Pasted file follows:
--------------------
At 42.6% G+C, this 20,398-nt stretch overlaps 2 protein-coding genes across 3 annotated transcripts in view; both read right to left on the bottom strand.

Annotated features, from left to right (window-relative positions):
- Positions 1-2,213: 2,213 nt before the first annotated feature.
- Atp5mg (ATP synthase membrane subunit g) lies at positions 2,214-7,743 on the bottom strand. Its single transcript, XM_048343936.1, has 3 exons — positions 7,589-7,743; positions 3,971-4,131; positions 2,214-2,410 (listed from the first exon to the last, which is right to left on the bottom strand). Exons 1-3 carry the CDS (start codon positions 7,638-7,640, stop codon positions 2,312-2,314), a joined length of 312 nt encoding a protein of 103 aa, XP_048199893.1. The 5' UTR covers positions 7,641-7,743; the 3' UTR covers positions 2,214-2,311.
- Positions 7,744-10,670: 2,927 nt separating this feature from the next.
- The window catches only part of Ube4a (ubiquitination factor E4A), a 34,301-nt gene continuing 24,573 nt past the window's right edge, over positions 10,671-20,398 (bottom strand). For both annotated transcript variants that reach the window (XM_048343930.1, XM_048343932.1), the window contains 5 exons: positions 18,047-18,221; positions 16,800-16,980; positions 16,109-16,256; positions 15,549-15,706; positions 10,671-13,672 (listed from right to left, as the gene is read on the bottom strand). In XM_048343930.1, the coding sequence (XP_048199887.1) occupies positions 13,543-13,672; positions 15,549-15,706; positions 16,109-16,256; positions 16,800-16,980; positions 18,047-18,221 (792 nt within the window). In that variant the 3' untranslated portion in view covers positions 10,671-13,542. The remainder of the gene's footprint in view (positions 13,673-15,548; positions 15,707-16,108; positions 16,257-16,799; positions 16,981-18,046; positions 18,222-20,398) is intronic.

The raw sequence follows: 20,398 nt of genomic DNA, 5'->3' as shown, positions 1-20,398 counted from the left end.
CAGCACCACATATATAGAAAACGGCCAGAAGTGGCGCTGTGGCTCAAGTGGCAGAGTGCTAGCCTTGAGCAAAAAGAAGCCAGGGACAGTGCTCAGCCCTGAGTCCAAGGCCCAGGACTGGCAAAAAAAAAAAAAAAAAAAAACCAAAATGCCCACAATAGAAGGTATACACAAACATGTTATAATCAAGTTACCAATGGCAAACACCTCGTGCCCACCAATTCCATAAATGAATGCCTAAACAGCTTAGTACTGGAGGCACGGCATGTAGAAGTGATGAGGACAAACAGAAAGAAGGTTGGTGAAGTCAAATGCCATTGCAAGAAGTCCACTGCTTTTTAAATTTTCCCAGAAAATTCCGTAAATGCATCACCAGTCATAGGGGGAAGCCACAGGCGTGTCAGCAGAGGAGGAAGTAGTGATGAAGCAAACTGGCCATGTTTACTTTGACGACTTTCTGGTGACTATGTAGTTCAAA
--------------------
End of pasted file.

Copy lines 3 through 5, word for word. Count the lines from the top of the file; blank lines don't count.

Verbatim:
- Positions 1-2,213: 2,213 nt before the first annotated feature.
- Atp5mg (ATP synthase membrane subunit g) lies at positions 2,214-7,743 on the bottom strand. Its single transcript, XM_048343936.1, has 3 exons — positions 7,589-7,743; positions 3,971-4,131; positions 2,214-2,410 (listed from the first exon to the last, which is right to left on the bottom strand). Exons 1-3 carry the CDS (start codon positions 7,638-7,640, stop codon positions 2,312-2,314), a joined length of 312 nt encoding a protein of 103 aa, XP_048199893.1. The 5' UTR covers positions 7,641-7,743; the 3' UTR covers positions 2,214-2,311.
- Positions 7,744-10,670: 2,927 nt separating this feature from the next.